Send [someone] back across enemy lines


Español - Venezuela
I looked for similar threads but I'm not fully satisfied.

Context: Mommy and Daddy have a 14 years old son but they are divorsed, the son is visiting his daddy(and his step-mother) in Italy but tat the moment he was leaving to the U.S, They dropped him off at the airport and left. The son calls the step-mother to let her know that the plane was about to take off. They hanged up and the father(who was driving) started to feel upset. Guilty feelings started to kick in because he felt he needed to be by his son's side at that moment in life. So the lines were:

Dad: It wouldn't be so bad if we were sending him to boarding school or just... I dont know
if his mom and I got alonng a little bit better.

Step-mother: I know, it's like we're sending him back across enemy lines.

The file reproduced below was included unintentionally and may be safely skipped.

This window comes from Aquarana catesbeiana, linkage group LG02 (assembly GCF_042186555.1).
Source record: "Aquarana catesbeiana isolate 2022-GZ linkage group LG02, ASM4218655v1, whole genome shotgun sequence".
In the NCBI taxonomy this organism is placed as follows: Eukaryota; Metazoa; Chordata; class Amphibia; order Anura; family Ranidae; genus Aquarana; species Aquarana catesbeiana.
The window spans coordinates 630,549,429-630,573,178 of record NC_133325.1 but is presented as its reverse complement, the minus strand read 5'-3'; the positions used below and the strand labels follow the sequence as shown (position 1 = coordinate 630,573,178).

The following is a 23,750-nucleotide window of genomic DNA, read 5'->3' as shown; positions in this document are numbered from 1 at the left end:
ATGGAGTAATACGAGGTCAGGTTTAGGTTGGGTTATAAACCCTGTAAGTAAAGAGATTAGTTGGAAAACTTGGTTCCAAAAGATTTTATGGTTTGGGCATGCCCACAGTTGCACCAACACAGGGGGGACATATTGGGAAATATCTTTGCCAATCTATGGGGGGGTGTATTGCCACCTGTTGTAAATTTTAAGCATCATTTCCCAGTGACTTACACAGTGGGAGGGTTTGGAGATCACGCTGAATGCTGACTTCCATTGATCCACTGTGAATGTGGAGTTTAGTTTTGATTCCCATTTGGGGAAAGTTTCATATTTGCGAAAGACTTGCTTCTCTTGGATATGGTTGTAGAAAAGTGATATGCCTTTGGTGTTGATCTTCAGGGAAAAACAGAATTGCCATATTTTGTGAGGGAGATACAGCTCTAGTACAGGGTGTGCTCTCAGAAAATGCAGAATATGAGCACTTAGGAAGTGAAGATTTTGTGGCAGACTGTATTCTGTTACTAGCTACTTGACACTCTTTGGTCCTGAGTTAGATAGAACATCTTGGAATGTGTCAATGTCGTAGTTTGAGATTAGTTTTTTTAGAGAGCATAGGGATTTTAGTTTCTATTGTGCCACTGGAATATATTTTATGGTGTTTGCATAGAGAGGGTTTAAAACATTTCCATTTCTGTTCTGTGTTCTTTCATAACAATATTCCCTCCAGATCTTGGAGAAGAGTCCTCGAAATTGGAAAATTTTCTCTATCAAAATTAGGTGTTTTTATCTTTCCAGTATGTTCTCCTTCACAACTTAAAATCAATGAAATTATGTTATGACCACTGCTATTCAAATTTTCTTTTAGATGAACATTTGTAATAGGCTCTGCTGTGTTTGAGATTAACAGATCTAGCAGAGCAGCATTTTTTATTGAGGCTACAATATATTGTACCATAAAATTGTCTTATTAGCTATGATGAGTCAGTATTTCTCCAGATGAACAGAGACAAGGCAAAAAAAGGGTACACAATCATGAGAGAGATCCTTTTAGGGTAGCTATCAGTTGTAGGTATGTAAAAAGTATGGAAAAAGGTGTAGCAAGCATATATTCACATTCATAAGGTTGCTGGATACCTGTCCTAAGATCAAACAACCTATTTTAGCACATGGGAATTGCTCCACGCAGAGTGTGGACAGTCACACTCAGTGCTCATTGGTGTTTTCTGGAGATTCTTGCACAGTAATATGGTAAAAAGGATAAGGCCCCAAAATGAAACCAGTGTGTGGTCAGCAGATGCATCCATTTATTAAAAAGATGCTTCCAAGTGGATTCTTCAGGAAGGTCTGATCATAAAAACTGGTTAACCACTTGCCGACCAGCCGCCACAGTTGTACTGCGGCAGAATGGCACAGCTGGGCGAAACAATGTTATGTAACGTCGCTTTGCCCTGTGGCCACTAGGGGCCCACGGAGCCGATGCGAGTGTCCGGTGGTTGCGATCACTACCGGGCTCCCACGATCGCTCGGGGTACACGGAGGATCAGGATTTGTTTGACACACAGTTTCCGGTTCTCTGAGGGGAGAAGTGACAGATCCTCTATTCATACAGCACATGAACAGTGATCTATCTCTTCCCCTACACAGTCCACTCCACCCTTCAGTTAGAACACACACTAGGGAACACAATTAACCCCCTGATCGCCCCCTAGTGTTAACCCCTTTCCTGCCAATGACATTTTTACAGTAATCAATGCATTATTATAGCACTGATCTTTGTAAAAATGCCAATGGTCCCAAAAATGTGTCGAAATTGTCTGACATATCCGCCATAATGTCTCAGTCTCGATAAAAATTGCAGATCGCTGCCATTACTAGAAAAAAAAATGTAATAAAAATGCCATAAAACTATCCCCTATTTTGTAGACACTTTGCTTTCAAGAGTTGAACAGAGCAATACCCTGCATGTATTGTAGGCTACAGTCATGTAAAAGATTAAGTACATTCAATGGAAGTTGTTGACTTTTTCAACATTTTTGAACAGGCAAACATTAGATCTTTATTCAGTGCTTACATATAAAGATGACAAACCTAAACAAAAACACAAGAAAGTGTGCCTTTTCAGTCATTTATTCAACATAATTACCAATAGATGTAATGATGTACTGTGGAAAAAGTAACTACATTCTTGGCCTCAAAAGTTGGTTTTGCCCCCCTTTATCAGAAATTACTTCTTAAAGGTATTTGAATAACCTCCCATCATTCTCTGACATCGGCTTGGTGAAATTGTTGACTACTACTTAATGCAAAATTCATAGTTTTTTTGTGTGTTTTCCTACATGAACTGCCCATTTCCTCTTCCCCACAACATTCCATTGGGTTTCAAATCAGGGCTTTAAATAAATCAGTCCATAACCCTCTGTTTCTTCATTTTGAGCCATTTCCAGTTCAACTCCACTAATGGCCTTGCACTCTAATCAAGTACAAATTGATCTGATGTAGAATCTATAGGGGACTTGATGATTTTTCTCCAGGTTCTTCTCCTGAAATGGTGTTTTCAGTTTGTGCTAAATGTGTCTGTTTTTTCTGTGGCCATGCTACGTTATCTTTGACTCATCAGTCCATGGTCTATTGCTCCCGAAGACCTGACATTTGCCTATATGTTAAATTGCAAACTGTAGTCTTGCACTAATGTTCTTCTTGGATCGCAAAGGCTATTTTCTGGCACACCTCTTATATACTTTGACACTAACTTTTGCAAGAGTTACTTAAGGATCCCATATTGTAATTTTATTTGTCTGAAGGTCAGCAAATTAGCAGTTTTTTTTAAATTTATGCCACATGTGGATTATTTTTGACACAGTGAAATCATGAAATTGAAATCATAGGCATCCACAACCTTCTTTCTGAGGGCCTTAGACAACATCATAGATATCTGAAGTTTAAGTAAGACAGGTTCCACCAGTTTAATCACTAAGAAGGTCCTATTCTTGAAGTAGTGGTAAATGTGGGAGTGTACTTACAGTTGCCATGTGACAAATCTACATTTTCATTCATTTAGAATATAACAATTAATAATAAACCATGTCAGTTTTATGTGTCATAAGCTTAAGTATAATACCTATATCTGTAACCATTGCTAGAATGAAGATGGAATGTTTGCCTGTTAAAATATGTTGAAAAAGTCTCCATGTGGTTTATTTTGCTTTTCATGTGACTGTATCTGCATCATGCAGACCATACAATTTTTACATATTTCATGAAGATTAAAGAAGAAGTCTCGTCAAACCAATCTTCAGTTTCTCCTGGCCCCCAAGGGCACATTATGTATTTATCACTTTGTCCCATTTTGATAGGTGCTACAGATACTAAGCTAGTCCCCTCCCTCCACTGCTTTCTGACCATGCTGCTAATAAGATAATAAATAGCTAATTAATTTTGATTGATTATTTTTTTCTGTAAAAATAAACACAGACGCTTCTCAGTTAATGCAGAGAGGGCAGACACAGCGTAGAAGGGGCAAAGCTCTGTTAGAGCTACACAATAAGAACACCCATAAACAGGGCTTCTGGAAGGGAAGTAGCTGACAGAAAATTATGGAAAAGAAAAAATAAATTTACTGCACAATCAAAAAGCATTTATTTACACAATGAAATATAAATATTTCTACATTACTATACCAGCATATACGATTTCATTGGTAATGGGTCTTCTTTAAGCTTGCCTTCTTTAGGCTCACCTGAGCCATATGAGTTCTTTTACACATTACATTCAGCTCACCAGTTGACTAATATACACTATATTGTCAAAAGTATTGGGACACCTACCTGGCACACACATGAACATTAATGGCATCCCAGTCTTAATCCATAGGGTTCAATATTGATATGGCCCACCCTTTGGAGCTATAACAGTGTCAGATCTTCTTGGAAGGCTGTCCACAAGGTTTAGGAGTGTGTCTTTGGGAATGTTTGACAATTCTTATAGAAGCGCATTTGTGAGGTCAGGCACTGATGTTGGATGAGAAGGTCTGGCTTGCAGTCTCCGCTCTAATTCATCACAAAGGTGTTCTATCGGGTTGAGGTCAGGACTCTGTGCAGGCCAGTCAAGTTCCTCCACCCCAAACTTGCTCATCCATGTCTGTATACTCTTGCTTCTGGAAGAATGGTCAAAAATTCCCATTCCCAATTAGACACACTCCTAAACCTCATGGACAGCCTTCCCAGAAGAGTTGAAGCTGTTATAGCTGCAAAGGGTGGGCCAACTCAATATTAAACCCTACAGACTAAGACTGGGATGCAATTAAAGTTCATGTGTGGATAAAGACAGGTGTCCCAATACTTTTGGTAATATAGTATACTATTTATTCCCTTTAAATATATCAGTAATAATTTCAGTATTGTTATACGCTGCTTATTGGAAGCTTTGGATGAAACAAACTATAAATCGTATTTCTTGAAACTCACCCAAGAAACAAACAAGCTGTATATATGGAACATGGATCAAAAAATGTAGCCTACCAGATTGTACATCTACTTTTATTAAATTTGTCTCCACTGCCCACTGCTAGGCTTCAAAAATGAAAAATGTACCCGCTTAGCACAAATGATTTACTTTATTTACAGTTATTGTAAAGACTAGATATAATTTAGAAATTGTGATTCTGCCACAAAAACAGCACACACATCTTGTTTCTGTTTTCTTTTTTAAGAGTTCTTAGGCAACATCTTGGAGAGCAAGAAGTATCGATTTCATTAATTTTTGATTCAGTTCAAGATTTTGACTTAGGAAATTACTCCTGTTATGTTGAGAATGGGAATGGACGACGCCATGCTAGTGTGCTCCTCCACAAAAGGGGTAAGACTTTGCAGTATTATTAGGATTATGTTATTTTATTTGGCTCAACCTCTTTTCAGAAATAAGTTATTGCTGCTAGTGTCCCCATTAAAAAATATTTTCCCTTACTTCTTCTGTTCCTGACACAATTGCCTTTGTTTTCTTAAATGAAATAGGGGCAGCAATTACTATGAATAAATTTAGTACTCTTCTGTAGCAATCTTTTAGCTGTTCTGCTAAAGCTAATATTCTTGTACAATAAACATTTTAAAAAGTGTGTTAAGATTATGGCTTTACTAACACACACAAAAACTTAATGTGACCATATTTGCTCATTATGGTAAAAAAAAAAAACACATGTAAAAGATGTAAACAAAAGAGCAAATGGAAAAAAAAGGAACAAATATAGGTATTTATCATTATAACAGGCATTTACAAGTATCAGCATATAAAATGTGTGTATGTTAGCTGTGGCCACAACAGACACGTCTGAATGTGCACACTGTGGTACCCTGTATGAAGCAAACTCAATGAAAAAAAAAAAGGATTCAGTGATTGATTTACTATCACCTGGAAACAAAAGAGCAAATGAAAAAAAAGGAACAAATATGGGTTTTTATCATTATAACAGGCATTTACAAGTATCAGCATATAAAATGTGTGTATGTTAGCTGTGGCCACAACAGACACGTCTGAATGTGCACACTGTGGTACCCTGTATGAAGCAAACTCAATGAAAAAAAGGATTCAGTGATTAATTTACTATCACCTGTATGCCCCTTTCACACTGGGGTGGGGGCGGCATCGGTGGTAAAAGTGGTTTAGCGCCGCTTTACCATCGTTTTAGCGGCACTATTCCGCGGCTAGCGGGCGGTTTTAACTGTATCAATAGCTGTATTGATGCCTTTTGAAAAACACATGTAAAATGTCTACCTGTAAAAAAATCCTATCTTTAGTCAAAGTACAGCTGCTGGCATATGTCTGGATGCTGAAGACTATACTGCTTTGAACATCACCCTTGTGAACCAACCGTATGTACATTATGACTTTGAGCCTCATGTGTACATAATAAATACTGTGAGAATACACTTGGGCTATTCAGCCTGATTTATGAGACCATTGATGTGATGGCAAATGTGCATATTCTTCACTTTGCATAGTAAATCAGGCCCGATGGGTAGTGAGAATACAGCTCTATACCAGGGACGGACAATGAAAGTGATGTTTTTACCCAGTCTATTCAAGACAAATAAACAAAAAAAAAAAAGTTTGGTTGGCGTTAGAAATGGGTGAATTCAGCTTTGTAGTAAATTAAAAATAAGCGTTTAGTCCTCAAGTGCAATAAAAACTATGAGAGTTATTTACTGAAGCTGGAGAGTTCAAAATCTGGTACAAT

Why not just say "sending him back to enemy lines" ?

By the way this is from a movie called "Before Midnight"
  • Scott AM

    Senior Member
    English - Canada
    It's because they are sending him across enemy lines, back to the enemy (figuratively speaking). He's not just going to the line, he's going across it, into enemy territory.


    Español - Venezuela
    I still don't get it. This is what i'm so insecure about when speaking english. I would' have sworn that only "send him back to" was correct. And by "no idiomatic" you mean like it's not english?


    Senior Member
    English - US
    To the line:
    He's still on the friendly side of the line.

    Across the line
    He's now in enemy territory.
    < Previous | Next >